I’ve made a map! Okay I’m a cartographer, making maps is what I do, but like an artist it still excites me when a piece of work is finished.
After spending quite a few weeks at work creating code-based stylesheets for our web services, I wanted to do some more visual design and decided to design and create from scratch a printed map, something interesting that I could work on in my own time as well as at work.
I had various ideas, none of which I could find complete data for. With strong links to sections of the Eastern European community in Southampton, one such rejected idea was a map related to Eastern European culture – then it struck me, census data! The Office for National Statistics (ONS) released the 2011 Census data for England and Wales to data.gov.uk on 1st May 2013.
So I decided to take this data and produce a map of the residents born in EU accession countries – those EU member states that joined after March 2001 – as a percentage of district population. I would then add to this the most direct transport routes to and from these countries.
Immigration is a hot political topic at the moment but midway through the map’s creation I was buoyed by a Channel 4 news special filmed from one of the Polish Social Clubs in Southampton. It showed there to be great interest in not just immigration but in those from EU accession countries and their distribution around the country, i.e. my subject matter. Although I do confess I did start to fear that my exercise in cartographic design may be misconstrued as an alligence to UKIP!
I should start by admitting that I did have problems. I began, as I often do, mocking up what the data might look like, varying the class widths and break values in a GIS and choosing colours in an RGB colour space. I managed to pick a sequential colour palette of quite rich and bright lilacs which unfortunately was completely unmappable to a CMYK colour space. Not a single colour I had chosen had a vaguely equivalent CMYK representation.
Once working in CMYK, I did try manually to recreate something similar to my lilac colour palette but it lost its obvious hierarchical sequence. However the rest of the CartoDesign team seemed to like the palette of pastel pinks that I had ended up with so I decided to stick with these and just brighten them up a little.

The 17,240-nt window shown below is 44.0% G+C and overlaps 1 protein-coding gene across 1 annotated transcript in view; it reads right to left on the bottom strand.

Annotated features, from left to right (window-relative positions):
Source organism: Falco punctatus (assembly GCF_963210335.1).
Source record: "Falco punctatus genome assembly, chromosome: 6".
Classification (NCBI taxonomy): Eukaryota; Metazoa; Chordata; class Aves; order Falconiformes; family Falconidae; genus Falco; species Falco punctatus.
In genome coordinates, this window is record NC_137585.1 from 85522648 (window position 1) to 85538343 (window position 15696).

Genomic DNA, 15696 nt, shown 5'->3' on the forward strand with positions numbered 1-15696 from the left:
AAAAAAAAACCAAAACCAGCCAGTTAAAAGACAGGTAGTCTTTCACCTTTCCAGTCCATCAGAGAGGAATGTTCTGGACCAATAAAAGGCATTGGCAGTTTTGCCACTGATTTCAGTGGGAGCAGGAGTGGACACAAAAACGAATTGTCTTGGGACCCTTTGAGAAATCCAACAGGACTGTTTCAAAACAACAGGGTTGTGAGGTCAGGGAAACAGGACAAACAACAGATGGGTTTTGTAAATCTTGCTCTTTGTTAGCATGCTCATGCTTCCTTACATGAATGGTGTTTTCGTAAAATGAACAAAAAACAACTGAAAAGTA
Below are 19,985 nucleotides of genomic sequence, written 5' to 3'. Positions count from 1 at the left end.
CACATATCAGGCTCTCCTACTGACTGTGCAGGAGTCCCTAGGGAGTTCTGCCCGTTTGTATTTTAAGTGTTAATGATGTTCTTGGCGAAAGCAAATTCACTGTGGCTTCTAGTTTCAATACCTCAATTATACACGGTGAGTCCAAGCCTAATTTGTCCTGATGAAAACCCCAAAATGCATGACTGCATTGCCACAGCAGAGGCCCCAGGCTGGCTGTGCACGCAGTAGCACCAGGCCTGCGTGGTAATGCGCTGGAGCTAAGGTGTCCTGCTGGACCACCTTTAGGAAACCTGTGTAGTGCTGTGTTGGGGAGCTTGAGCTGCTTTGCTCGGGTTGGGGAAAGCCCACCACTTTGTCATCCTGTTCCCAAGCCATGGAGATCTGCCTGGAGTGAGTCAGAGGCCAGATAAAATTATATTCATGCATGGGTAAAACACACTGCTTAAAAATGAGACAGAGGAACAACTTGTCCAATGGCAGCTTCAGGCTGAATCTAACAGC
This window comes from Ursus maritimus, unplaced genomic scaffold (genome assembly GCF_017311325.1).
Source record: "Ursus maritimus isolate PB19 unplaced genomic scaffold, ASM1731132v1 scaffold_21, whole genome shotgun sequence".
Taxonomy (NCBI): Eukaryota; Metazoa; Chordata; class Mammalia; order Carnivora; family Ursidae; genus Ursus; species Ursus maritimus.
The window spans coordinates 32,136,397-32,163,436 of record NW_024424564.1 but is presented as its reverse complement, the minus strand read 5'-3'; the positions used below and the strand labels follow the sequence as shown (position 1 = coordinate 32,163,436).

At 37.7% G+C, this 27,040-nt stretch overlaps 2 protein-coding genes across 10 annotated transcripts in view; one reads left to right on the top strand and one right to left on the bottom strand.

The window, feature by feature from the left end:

So now we’re back in RGB for this post, my apologies if the map appears slightly duller and pinker than I had anticipated!
So as explained the choropleth uses 2011 Census data available from data.gov.uk. Airports are from Strategi® available from OS OpenData™ and manually filtered. Ferry routes have been manually added based loosely upon those in OpenStreetMap. Bathymetry has been created from GEBCO open data available from data.gov. Other countries’ land masses have come from polygons based upon the World Vector Shoreline, these have come from geocommons.com.
All of this has been brought together in ESRI ArcMap, the base map gradient created in Adobe Photoshop and then the combination exported to Adobe Illustrator.
In Illustrator I have modified colours, line weights and fonts, and added drop shadow. I have then added the infographic-like overlay of information based upon the census data which I pre-filtered in Microsoft Excel. The statistics and leaderlines were all added manually. The pie charts were created using Illustrator’s ‘Pie Graph Tool’.
The concept in summary has been to balance two ideas:
- To create a political-themed map with a neutral perspective, presenting the data without drawing any conclusions.
- To combine the best of small scale mapping techniques with those of currently in-fashion infographics.
I hope people like my work. I really wanted to do something with the census data and explore the two ideas above, but I guess most of all it has been an exercise in cartographic design.
I have submitted the map for entry into a few awards this Summer. Why don’t you test your cartographic design skills using freely available data and enter the OS OpenData Award in conjunction with the British Cartographic Society. The data is all available from the Ordnance Survey website, you don’t need to be a BCS member, you don’t necessarily need to be a cartographer (although it might help); you don’t even need to be British!